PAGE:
“Fraudulent insurance claims contribute to increased insurance premiums that ultimately victimize the American public,” said Fort Worth Division Acting Inspector in Charge Barbara Meyer. “The U.S. Postal Inspection Service is committed to ensuring the public’s trust in the mail by investigating these types of illegal schemes and putting the operators behind bars.”
Special Agent in Charge Robert E. Casey Jr., Dallas FBI, said, “I would like to thank the Internal Revenue Service-Criminal Investigative Division and the U.S. Postal Inspection Service who have provided their expertise and dedication to this investigation. The FBI and its law enforcement partners will continue to aggressively and pro-actively investigate these complex conspiracies, ringleaders and criminal associates who are seeking to defraud and exploit the medical and insurance industry and auto licensing authorities."
“The guilty plea by Tuan (Andy) Ngyuen, as the organizer and leader of the conspiracy of this massive staged accident scheme, has one common thread with the other 20 guilty pleas in this investigation: the intent to defraud, " said Erick Martinez, Special Agent in Charge of IRS Criminal Investigation in the Dallas Field Office. Martinez continued, “IRS Criminal Investigation will aggressively pursue fraudulent schemes and work with other law enforcement agencies investigating the illegal activities from both tax and money laundering perspectives to ensure that criminals are held accountable.”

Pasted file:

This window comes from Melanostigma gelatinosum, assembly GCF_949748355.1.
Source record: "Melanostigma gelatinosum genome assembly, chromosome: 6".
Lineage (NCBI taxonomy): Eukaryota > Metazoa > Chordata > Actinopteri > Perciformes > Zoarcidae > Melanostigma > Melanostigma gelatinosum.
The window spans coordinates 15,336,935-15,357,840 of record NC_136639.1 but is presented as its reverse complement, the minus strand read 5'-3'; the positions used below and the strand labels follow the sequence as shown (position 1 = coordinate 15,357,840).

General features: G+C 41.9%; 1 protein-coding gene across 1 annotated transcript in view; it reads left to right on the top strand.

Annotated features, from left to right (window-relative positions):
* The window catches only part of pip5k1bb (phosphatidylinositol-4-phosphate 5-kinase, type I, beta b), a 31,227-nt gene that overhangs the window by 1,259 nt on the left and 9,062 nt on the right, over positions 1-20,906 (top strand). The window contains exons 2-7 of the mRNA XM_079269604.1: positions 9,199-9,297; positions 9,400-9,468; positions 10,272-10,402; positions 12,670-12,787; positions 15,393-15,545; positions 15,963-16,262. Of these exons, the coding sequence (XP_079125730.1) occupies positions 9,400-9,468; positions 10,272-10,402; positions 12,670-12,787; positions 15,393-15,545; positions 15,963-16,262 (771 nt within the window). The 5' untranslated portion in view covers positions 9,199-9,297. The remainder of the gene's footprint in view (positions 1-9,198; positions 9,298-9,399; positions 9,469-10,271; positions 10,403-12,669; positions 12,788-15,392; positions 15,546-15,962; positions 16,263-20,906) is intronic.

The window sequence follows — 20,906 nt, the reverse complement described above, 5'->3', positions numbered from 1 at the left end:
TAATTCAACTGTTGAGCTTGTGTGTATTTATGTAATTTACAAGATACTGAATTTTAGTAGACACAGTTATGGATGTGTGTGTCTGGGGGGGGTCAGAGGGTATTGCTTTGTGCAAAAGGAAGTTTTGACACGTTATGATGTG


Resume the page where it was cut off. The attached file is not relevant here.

Frederick P. Lohmann, Area Director for the National Insurance Crime Bureau, said, “The National Insurance Crime Bureau and its 1000 plus member companies wish to convey our sincere thanks to the men and women of the IRS CID, FBI, Postal Inspection Service, and U.S. Attorney’s Office for their efforts of addressing insurance fraud in Texas. It has been estimated that insurance fraud is a drain of $30 billion to the nation’s property and casualty insurance industry. This adds $200 - $300 to average consumers annual insurance cost — money that belongs in the bank accounts of families and not in the pockets of scam artists and criminals. It is both encouraging and gratifying to see the practitioners of insurance fraud held accountable for their actions.”